'Badder than Kony'
by Din Duggan
A JAMAICAN has yet to meet a bandwagon he didn't like: Brazil football; Hennessy and Hypnotiq; Prince Harry. The latest fad we've hopped onto with the dexterity of a minibus conductor is a movement by American charitable organisation, Invisible Children, aimed at exposing atrocities committed by Ugandan rebel leader Joseph Kony. The campaign, Kony 2012, seeks to make Kony - the leader of Uganda's Lord's Resistance Army (LRA) - a household name. The aim of making Kony famous isn't to get him his own reality show or free appetizers at TGI Fridays, but to shed light on the tremendous barbarisms he is accused of committing and ultimately force the international community to bring him to justice.
In his twisted, decades-long mission to turn Uganda into a theocracy, Kony - who has been indicted for war crimes by the International Criminal Court - has abducted over 50,000 children, conscripting boys as child soldiers and forcing girls into sex slavery. He secures boy soldiers' loyalties by brainwashing them with a cocktail of addictive drugs and brute force - often coercing them to murder their own families.
Last week, Invisible Children released a video that has spread across the Internet faster than a Riverton Dump fire. With over 80 million views in less than a week, it is the fastest-growing phenomenon in Internet history.
In the video, Invisible Children co-founder Jason Russell documents Kony's atrocities and seeks to make good on Russell's vow to a former Ugandan child soldier to ensure Kony pay for his brutalities. The video proposes a series of steps for viewers, chief among them is to donate money in order to receive Kony 2012 bracelets and posters, then plastering cities across the world with those posters. The ultimate goal: make Kony a household name and convince the United States government to maintain or increase the number of military 'advisers' in Uganda assisting in capturing the fugitive.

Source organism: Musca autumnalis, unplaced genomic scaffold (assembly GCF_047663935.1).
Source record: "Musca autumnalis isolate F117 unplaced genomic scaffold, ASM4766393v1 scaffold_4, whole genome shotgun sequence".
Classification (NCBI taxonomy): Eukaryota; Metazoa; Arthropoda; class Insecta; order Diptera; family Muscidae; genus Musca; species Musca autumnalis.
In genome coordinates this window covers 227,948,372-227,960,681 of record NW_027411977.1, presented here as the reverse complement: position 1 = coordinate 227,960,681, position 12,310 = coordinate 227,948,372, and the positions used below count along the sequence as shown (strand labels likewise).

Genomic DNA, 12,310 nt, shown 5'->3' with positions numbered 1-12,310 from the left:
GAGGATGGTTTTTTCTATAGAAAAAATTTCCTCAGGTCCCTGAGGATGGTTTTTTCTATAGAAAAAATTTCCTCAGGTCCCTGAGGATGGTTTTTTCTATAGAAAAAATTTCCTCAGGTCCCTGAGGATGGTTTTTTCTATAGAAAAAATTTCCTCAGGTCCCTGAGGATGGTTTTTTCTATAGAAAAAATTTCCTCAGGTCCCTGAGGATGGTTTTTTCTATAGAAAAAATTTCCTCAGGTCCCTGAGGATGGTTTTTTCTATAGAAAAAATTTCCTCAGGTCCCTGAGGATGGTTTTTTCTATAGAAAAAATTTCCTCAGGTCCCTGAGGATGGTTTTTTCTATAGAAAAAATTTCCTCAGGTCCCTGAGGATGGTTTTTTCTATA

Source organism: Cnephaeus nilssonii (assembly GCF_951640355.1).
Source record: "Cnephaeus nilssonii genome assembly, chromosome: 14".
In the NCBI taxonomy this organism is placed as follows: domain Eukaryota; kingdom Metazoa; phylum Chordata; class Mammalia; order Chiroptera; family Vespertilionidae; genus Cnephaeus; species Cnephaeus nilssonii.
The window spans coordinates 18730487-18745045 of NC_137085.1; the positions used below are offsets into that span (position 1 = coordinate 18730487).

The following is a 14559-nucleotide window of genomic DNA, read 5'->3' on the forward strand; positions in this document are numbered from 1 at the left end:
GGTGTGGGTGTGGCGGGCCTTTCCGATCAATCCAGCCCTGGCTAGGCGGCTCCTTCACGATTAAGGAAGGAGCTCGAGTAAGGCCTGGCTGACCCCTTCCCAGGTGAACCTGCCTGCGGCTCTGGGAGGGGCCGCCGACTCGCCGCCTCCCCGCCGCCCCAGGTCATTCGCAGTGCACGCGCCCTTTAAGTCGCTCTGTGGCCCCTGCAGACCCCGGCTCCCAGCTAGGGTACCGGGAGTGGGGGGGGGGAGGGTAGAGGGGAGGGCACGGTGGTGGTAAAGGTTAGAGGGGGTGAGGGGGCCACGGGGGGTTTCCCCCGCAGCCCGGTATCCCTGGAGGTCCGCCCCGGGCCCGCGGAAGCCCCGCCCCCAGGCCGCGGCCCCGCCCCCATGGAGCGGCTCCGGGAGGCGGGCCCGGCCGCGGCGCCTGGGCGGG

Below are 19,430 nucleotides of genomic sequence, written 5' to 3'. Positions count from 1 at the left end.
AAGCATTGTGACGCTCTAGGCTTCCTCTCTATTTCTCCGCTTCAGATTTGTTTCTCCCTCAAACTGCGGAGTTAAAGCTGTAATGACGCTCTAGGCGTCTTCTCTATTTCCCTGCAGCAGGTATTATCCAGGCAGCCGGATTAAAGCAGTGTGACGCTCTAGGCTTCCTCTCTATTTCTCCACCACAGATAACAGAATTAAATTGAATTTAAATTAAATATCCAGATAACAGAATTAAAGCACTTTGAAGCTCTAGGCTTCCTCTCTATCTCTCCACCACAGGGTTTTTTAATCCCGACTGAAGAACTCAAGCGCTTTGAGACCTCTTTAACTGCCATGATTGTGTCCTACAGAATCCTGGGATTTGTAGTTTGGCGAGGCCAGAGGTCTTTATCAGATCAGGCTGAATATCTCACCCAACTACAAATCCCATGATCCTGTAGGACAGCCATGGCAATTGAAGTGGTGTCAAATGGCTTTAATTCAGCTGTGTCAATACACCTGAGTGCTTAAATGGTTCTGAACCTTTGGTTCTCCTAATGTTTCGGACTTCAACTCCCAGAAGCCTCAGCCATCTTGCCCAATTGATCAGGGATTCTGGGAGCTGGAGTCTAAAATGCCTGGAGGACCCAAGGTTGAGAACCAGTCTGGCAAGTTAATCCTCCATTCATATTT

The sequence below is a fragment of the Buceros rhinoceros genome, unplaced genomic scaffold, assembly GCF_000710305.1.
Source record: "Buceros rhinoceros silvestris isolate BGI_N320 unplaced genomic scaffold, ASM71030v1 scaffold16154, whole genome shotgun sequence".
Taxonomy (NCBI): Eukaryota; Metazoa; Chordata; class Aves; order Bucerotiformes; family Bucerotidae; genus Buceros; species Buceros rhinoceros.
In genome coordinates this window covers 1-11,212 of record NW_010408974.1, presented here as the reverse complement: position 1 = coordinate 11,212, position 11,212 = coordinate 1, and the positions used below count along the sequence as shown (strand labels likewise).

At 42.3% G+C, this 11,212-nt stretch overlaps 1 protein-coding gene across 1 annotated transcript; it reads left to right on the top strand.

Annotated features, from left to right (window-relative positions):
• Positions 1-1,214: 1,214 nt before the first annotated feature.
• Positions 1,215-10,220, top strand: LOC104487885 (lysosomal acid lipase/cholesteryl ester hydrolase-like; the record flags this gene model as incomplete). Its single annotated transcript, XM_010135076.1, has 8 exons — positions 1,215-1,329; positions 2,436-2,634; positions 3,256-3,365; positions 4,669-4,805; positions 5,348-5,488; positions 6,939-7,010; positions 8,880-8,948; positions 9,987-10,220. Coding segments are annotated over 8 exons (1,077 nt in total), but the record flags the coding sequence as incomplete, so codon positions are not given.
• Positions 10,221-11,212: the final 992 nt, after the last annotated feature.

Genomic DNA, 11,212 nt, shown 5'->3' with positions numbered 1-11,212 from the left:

The campaign is not without controversy. The 30-minute video fails to mention Invisible Children's support of a Ugandan army whose own human-rights record is so abysmal it makes the Jamaica Constabulary Force look like the Peace Corps. Questions have also been raised about Invisible Children's effectiveness in dispatching donations, with some alleging the group spends too much on high-priced media efforts, leaving relatively little to directly support its stated mission. And despite all the fuss to find Kony in Uganda, the group fails to inform viewers that the conflict is hardly active these days, with Joseph Kony and his pack of rebels holed up not in Uganda but in the jungles of Congo.
Kony in Jamaica
Despite Invisible Children's flaws, their effort remains worthwhile - especially in light of the widespread use of child soldiers in conflicts across the world. As such, we should support the cause - mindful, as French philosopher Voltaire proclaimed, to never allow "perfect to become the enemy of good".
We'll do our part, right here in Jamaica, to make Joseph Kony more famous than LA Lewis. So gangsters, deejays, and corrupt police officers, listen up: from this point forward, the most callous and cold-hearted among you should be labelled 'badder than Kony'. To the public: when describing politicians and their tendency to engage in chicanery with the people's resources, describe them as being 'tief like Kony'.
Be forewarned Mr Joseph Kony, in case you were browsing Hotels.com in search of a good package deal at Hedonism II, we know about you in Jamaica and you're not welcome here (unless, of course, you come with unsupported promises of jobs and bags of cash to grease political palms).
And while we're on a collective, do-good, save-the-little-African-children vibe, we might as well take a moment to address threats so ominous and imminent they make Joseph Kony look like Coney Park.
While the now-trendy Kony has abducted over 50,000 children and killed or maimed thousands of Ugandans over 30 years, malaria claimed 800,000 young lives last year alone - mostly in Sub-Saharan Africa. Kony has never struck in Jamaica, but last year pneumonia snatched the lives of dozens of Jamaican children and a million more worldwide. And malnutrition remains the undisputed king of child mortality - claiming 3.5 million children globally, last year.
Many of these deaths could be prevented through simple practices and financial and technical support to purchase and deliver food and medications.
So while you're busy delivering justice to Joseph Kony, remember how much more your support could mean in bringing an end to other ruthless killers that are indisputably 'badder than Kony'.
Din Duggan is an attorney working as a consultant with a global legal search firm. Email him at firstname.lastname@example.org or email@example.com or view his past columns at facebook.com/dinduggan and twitter.com/YoungDuggan